By now, the threat facing Christianity in its birthplace has become depressingly clear. Christians represented 30 percent of British Mandate Palestine in 1948, while today their share in Israel and the Palestinian Territories is estimated at 1.25 percent. The risk, as the Catholic Patriarch of Jerusalem, Fouad Twal, has put it, is that the Holy Land is becoming a “spiritual Disneyland” -- full of glittering rides and attractions, but empty of its indigenous Christian population.
All Things Catholic
People naturally love an underdog, which helps explain global enthusiasm for the birth of the Republic of South Sudan on July 9. Facing arguably the longest odds in the world -- widespread poverty and illiteracy, oppression by an authoritarian regime, and chronic ethnic and religious tension -- the people of South Sudan finally enjoyed a moment in the sun, and their resilience can't help but gladden hearts.
There’s much to be learned from detective stories, including that the solution to any mystery usually lies in finding the right question to ask. At the moment, a gripping Vatican mystery centers on the Congregation for Religious, and here’s a nominee for the right question: Is Ronald Reagan or Sigmund Freud the better template for Benedict XVI’s management style?
Obviously, a bit of background is in order.
Wednesday may have been the peak moment of the liturgical calendar this week, as the Feast of Sts. Peter and Paul, but Tuesday, June 28, 2011, marked a crescendo of a different sort: The day when the informal sweepstakes leading up to the next conclave officially began.
To be clear, no health scare flared up around Pope Benedict XVI, and there’s no other reason to believe his papacy is nearing an end. (As I sometimes jokingly put it, German machinery is built to last!) Yet on Tuesday, the pontiff made a personnel move that’s not only important in its own right, but one with obvious implications for handicapping papal prospects.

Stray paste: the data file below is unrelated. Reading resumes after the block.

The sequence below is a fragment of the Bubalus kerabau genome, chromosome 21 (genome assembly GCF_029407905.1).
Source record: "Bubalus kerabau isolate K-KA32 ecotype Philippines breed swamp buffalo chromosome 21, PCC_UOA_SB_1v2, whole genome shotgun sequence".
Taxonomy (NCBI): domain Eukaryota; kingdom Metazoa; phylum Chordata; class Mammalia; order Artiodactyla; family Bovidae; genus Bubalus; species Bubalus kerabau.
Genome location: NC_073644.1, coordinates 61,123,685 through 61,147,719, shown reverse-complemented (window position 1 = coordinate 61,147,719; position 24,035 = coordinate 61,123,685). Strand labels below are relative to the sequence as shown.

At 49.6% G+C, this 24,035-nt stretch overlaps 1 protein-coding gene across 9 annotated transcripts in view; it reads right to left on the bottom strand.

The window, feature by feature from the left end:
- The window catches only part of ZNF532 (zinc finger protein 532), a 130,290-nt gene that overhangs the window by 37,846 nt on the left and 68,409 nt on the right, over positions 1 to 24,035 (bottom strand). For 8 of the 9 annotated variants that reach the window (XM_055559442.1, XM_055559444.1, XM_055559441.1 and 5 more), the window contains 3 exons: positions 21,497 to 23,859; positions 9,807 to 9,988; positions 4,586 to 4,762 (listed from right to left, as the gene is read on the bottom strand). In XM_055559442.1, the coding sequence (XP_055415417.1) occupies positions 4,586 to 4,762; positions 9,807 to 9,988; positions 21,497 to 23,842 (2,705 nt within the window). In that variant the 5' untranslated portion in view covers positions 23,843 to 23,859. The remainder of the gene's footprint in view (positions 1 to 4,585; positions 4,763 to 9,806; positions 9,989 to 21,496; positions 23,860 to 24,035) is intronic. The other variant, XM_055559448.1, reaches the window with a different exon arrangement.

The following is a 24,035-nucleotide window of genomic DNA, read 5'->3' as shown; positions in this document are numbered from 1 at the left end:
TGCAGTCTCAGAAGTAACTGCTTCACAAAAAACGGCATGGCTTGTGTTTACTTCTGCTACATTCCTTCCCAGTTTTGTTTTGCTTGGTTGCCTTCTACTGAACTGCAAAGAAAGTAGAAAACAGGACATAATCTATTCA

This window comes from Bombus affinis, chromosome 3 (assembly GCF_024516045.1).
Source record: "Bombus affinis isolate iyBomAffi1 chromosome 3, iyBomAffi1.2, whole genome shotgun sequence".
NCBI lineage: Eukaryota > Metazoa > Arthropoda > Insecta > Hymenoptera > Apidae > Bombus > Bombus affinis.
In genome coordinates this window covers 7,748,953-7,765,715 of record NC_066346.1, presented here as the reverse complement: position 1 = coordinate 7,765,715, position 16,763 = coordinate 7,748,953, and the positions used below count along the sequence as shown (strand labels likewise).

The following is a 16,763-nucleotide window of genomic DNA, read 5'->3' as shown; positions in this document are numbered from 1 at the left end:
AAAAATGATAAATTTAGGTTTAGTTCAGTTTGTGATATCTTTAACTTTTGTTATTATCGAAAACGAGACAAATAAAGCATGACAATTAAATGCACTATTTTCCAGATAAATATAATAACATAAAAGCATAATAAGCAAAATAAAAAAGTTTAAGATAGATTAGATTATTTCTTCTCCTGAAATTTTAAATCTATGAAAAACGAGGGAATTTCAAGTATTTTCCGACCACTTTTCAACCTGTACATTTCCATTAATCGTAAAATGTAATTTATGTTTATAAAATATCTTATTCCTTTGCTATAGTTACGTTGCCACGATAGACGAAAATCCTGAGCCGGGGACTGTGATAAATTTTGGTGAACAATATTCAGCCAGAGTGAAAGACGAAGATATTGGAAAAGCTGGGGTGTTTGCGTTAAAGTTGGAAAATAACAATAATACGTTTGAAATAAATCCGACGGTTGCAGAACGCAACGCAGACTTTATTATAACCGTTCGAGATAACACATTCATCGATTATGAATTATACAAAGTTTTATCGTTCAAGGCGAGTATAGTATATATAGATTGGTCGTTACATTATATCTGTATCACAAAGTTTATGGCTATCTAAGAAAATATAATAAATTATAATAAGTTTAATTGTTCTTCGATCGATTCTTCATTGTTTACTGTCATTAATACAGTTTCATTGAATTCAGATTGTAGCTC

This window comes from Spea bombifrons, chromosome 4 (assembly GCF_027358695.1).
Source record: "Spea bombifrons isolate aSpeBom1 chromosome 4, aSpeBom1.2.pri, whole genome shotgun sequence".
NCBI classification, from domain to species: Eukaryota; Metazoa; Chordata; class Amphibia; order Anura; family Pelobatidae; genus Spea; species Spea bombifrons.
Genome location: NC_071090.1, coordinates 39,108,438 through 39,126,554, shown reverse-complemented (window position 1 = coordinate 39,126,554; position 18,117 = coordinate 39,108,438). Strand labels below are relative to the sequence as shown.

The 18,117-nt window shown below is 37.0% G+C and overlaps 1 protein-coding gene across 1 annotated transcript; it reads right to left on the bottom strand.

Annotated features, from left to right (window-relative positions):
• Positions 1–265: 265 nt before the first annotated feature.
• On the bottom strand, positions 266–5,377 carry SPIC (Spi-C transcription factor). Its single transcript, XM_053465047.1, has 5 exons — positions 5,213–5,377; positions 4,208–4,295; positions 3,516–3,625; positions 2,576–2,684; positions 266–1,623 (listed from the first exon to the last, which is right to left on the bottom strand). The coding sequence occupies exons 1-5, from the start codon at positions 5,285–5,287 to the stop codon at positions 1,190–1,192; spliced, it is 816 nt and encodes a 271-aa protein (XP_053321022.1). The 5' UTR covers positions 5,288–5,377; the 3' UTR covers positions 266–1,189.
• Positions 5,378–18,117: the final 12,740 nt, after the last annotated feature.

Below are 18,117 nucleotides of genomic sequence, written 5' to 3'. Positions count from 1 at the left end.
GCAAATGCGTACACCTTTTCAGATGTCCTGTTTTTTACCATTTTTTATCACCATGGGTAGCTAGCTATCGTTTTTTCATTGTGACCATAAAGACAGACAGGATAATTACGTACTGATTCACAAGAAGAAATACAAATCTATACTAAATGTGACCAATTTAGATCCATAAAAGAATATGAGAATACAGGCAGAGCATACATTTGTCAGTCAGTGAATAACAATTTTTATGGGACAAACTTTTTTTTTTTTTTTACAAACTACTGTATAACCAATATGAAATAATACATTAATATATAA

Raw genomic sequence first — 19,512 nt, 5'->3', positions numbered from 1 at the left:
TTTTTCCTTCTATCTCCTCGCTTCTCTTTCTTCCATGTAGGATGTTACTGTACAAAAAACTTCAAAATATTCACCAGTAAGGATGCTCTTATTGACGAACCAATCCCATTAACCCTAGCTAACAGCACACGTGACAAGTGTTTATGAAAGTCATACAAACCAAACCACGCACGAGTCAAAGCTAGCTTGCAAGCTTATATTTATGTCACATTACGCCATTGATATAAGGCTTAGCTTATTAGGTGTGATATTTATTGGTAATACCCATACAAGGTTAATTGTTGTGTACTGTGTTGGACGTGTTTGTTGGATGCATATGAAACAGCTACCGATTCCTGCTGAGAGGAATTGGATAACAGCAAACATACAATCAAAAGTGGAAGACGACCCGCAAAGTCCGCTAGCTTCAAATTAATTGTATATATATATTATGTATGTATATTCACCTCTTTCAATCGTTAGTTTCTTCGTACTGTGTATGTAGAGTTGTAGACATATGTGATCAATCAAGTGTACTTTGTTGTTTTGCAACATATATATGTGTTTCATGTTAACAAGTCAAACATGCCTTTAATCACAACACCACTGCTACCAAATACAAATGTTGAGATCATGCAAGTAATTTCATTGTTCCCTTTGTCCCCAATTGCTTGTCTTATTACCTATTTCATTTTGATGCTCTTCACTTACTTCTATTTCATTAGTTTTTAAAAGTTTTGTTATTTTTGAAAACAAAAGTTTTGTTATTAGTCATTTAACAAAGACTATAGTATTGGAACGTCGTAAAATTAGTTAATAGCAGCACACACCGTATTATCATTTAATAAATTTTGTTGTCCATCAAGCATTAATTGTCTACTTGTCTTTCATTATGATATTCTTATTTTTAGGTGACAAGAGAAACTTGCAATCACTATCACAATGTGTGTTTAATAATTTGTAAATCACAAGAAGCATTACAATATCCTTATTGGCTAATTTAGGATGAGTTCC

On June 28, Pope Benedict XVI named the 69-year-old Patriarch of Venice, Cardinal Angelo Scola, as the new Archbishop of Milan.
Next Wednesday is the feast of Sts. Peter and Paul, when archbishops appointed during the past year will be in Rome to receive their pallium. (A narrow band of woolen cloth, the pallium symbolizes the archbishop’s office.) This year the event takes on extra significance as the 60th anniversary of Pope Benedict XVI’s ordination to the priesthood, which took place in the Freising Cathedral in Bavaria on June 29, 1951.
Absolutely no zone of church life these days is immune to hard questions about Catholic identity, reflecting the mega-trend I’ve dubbed “Evangelical Catholicism,” premised on a robust assertion of traditional Catholic thought, speech and practice. This politics of identity is the scarlet thread that runs through a wide range of upheavals, from the Latin Mass to the new Roman Missal, from debates over the ecclesial character of Catholic hospitals and charities to theology and seminary formation.
If you blinked last weekend you might have missed it, but Pope Benedict XVI visited Croatia on Saturday and Sunday, marking the 19th foreign journey of his pontificate. As papal travel goes, it wasn't really the stuff of high drama. (The main news flash was Benedict's support for Croatia joining the EU, pretty much a done deal in any event.)
Lucas Davenport is a fictional detective who's the hero of John Sandford's "Prey" series. (He's also, by the way, a lapsed believer but still Catholic to the core, whose best friend and dispenser of psychological insight is a nun.) Davenport has this rule of thumb for working a case: You're starting to get a handle on things if you can make an accurate prediction.
A funny thing has happened as the story of a recent Vatican crackdown on a legendary monastery in Rome has made its way into the English-language press. I mean that literally -- the story has been turned into a joke, thereby obscuring its real significance.
On a per capita basis, Italy probably churns out more books on the Catholic church each year than anyplace else on earth. Given the boost created by the May 1 beatification of Pope John Paul II, this spring has been an especially busy period for the Italian market, generating several titles that will likely make their way into translations and shape Catholic conversation around the world.
This week, I’ll offer brief sketches of four such titles to emerge from the recent bumper crop.